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Rory Noorland points out the intricate and specific rules the IRD applies to the deductibility of gifts

Rory Noorland points out the intricate and specific rules the IRD applies to the deductibility of gifts

By Rory Noorland*

As we come into the time of year where gifts to suppliers, customers and staff becomes more common it is important that you are aware of the Inland Revenue rules around bonuses and gifts.

As usual it can get quite complex, so it is a good idea to check with your accountant as to what can be tax deductible.

In September 2016 Inland Revenue issued a clarification that gifts comprising of food and/or drink are to be treated as 50% deductible.

In general, entertainment expenses are either 50% or 100% deductible. However you also need to watch out for fringe benefit tax (FBT).

As a general guideline over the Christmas period;

  • Christmas parties are  50% deductible
  • Transport to the function is 100% deductible, but FBT could apply
  • Lunches, morning teas  are 100% deductible
  • Christmas gifts and gift vouchers providing they are not food or drink are 100% deductible;
  • Gifts of food and drink are  now only 50% deductible  and  FBT could apply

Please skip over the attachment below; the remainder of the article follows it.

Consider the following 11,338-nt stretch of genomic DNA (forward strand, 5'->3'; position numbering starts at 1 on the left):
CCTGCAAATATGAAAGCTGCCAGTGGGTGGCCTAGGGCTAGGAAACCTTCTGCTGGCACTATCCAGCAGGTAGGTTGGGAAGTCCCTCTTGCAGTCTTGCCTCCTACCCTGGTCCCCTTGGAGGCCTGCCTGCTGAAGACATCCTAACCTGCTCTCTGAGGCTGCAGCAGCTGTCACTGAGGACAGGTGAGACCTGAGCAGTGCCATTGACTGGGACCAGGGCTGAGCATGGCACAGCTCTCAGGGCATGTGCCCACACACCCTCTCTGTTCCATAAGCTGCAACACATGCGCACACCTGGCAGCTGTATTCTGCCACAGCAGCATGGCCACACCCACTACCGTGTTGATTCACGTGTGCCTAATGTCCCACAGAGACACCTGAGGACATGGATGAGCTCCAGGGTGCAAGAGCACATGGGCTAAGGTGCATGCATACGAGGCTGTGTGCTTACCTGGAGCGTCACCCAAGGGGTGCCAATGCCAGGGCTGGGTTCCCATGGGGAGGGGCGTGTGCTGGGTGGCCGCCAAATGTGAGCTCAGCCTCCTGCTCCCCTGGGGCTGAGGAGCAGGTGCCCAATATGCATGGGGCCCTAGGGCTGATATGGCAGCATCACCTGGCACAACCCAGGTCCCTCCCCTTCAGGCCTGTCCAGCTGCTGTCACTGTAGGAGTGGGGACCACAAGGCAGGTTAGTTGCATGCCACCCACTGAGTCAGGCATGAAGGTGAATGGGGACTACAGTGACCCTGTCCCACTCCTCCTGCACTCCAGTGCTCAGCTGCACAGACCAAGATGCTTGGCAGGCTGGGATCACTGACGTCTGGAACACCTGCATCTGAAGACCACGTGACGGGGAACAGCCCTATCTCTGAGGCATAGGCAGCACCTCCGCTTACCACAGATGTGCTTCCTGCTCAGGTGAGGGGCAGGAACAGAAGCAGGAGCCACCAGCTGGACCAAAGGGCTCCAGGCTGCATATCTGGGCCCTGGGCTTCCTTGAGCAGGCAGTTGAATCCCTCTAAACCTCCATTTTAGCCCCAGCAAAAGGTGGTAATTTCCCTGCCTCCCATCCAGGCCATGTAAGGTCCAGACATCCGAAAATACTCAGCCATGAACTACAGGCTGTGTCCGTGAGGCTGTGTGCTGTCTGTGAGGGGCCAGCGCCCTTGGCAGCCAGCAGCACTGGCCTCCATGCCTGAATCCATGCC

• Cash bonus – treat as wages with PAYE deducted

It is important to remember that these rules apply throughout the year, not just at Christmas.

Inland Revenue provides the example of a real estate agent who delivers a bottle of champagne to the owner on the sale of a house and who also sends a gift basket to the purchaser. The gift basket contains a bottle of wine, some cheese and various household items such as tea towels and soaps.

In their example the real estate agent will only be able to deduct 50% of the cost of the bottle of champagne. This is because he is providing entertainment in the form of drink and is doing so off his business premises. For the gift basket, they can deduct the full cost of the tea towels and soap, however, he can only deduct 50% of the cost of the wine and cheese (or, if the cost is not separately identifiable, an amount appropriately apportioned as the cost of the wine and cheese).

Rory Noorland is a specialist accountant at CooperAitken Ltd, accountants in Morrinsville and Matamata. You can contact him here

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Hard to claim much when profits are illusory.

My wife works for me, as a paid employee. If I give her a new car, would that be 100% tax deductible??

The cost of purchasing the vehicle would be tax deductible yes, but would also be subject to FBT meaning that it would become in effect taxable to your wife. FBT would be paid by you as employer and could add up to another 49% on top of the cost of the cost of the vehicle depending on the marginal tax rate of your wife.